Physiologically, HR can be innervated both sympathetically (inspiration) and parasympathetically (expiration; Blum et al. 2019; Schwartz and Andrasik 2017; Wang et al. 2018). During the mental arithmetic task, the participants had to verbalize the results. This verbalization may have caused a change in the breathing cycle, increasing the breathing frequency and HR. In the subsequent recovery phases, the participants did not speak, and the breathing rhythm normalized to the baseline level within one minute (Shaffer and Ginsberg 2017; Tursky et al. 1969). Thus, the floor effect can be explained by physiological mechanisms, which may have prevented the detection of further relaxing effects between the recovery conditions.

In addition, other psychophysiological parameters with higher temporal resolution might have shown differences between the recovery conditions, such as HRV (Anderson et al. 2017; Liszio et al. 2018), or electroencephalography (EEG; Bilgin et al. 2019; Vaquero-Blasco et al. 2021). In contrast to HR (beats per minute), HRV measures specific changes in time (or variability) between the R-R intervals in milliseconds (Malik et al. 1996). Thus, HRV may be more likely to reveal differences in shorter experimental phases due to its higher temporal resolution. In addition, HRV offers several analysis options to examine ANS activity in more detail (e.g., low frequency, LF; high frequency, HF; the ratio of LF/HF; root mean square of successive differences, RMSSD; and standard deviation of successive differences, SDSD). Empirically, results are ambivalent. For instance, Anderson et al. (2017) could not detect clear differences with HRV (operationalized by LF, HF, and LF/HF). In contrast, Liszio et al. (2018) were able to demonstrate that HRV (operationalized by SDSD) was significantly higher with TheBlu presented via 6DoF compared to a video recording of TheBlu presented via PC screen and a control condition. Thus, it is possible that HRV would have detected differences in the present study.

Furthermore, the present study focused exclusively on the peripheral nervous system. It remains unclear whether changes in the central nervous system would have shown differences between the recovery conditions (Amores et al. 2018; Bilgin et al. 2019). Therefore, future studies should explore EEG activity during exposure to a virtual natural environment. Recent research demonstrated that EEG can be used to quantify physical relaxation responses during a monoscopic 360° nature video presented via 6DoF HMD (Vaquero-Blasco et al. 2021). Moreover, the authors argued that EEG is less susceptible to artifacts compared to SCL and HR measures and benefits from high temporal resolution. Therefore, future studies should also use EEG measures to operationalize psychophysiological relaxation.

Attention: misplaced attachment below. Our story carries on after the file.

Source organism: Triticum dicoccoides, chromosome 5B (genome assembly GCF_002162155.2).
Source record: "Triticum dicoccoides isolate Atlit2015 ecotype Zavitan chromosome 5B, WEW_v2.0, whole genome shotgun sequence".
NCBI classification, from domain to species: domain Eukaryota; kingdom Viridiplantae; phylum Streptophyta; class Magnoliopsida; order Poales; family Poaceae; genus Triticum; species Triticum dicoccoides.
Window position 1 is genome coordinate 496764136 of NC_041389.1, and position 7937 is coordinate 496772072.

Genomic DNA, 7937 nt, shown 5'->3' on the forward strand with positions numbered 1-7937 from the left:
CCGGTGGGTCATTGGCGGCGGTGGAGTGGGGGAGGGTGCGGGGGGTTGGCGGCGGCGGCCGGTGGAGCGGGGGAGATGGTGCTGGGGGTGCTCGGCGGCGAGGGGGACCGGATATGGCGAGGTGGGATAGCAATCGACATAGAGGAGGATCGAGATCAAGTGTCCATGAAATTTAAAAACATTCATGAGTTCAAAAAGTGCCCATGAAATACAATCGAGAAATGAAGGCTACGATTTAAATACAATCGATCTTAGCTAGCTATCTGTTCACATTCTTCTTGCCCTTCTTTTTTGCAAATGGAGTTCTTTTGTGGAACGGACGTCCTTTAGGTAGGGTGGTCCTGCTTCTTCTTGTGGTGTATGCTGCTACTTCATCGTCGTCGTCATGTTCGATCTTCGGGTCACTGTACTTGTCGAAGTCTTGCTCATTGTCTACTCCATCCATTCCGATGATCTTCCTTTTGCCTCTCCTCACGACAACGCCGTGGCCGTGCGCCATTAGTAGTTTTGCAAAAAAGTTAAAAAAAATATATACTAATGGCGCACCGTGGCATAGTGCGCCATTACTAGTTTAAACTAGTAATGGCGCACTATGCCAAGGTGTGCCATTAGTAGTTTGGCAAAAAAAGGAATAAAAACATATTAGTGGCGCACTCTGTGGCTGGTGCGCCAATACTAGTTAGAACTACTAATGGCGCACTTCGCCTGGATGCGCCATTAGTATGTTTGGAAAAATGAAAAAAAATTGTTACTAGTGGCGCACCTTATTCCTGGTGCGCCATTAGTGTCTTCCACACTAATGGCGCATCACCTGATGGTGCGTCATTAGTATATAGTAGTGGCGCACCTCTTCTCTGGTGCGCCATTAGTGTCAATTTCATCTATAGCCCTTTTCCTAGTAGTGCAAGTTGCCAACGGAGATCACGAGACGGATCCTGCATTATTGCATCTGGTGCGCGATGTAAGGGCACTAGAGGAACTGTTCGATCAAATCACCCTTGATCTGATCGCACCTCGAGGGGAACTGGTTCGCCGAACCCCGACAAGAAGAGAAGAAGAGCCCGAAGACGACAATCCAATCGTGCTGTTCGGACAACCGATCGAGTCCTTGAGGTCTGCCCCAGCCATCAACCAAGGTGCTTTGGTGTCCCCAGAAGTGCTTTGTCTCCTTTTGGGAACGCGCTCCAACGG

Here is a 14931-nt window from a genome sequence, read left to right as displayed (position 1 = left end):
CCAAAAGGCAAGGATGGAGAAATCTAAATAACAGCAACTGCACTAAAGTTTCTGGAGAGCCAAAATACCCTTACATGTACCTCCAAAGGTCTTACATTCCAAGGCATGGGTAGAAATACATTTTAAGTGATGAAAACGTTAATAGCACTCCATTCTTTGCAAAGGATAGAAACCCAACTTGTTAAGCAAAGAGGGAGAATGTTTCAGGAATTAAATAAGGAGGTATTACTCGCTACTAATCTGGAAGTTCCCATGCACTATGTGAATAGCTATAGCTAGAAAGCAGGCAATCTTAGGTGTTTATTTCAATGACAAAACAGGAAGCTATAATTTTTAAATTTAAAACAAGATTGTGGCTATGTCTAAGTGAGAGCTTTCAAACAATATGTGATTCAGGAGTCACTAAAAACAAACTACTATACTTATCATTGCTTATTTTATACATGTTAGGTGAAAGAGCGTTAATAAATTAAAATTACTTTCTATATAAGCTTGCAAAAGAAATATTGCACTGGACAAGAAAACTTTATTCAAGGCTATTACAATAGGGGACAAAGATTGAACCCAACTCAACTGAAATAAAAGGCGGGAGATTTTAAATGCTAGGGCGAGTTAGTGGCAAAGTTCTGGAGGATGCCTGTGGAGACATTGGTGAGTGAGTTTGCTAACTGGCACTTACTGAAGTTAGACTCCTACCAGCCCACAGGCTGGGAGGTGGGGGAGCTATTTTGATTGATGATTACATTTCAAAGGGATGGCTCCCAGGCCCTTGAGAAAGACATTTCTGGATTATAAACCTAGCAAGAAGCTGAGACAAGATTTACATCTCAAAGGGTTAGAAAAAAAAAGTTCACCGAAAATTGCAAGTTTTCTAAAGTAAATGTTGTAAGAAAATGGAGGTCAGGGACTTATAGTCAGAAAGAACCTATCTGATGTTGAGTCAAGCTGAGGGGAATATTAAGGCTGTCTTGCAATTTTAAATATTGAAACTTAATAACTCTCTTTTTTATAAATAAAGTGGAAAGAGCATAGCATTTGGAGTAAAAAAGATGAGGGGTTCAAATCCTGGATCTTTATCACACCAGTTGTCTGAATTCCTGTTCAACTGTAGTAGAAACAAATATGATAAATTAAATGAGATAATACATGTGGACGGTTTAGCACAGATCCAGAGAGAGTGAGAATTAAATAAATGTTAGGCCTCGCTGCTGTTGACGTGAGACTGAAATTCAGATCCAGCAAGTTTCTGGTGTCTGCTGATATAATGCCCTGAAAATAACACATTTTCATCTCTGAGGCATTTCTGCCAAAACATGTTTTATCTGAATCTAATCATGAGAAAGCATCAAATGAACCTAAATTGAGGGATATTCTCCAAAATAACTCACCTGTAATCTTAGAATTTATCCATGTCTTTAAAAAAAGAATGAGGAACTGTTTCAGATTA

In addition, the two-minute baseline interval may have been too short to detect a valid baseline level. Although the manipulation check demonstrated clear changes between baseline, acute stressor, and recovery conditions and although previous studies have also chosen relatively short baseline intervals (e.g., 2 min baseline interval in Anderson et al. 2017), 10–15-min intervals are recommended for baseline measuring (Boucsein et al. 2012).

Furthermore, head movements in the HMD condition might have diminished the effect of the immersive presentation on arousal reduction because this condition included greater body movements, which influence both SCL and HR. Similarly, it is also possible that a small portion of the current sample did not exhibit significant skin conductance changes e.g., due to certain low-threshold medications like antihistamine medications. However, we did not systematically collect data on participants’ drug treatments. Hence, we cannot rule out that this may have biased the psychophysiological results. Therefore, future studies should systematically collect information on participants’ drug treatments.

Conclusions

In essence, our study found that: (1) watching a monoscopic 360° beach video via 6DoF HMD or PC monitor after being experimentally stressed was more relaxing, according to SCL measures, than doing nothing; (2) no significant difference was found between the HMD and PC condition regarding SCL; (3) there were no significant differences between all three recovery conditions regarding HR, probably caused by a floor effect; but (4) the HMD condition was perceived as significantly more relaxing (single-item) than the PC and control condition; (5) however, the PC condition was not perceived as significantly more relaxing than the control condition, and (6) exploratory analyses revealed that the findings were not influenced by participants’ gender, age, or technology anxiety.

Monoscopic 360° videos do not comprehensively use all the immersive characteristics of contemporary 6DoF HMDs (no stereoscopy, no active interactions, 6DoF is reduced to 3DoF). Therefore, the degree of immersion is limited when presenting monoscopic 360° videos via 6DoF HMDs, making the HMD and PC condition more similar than expected. Similar results were found by Yeo et al. (2020). Therefore, future studies should systematically examine how much immersion manipulation (hardware and software) is needed for the presentation of monoscopic 360° nature video to provide the best relaxation effects.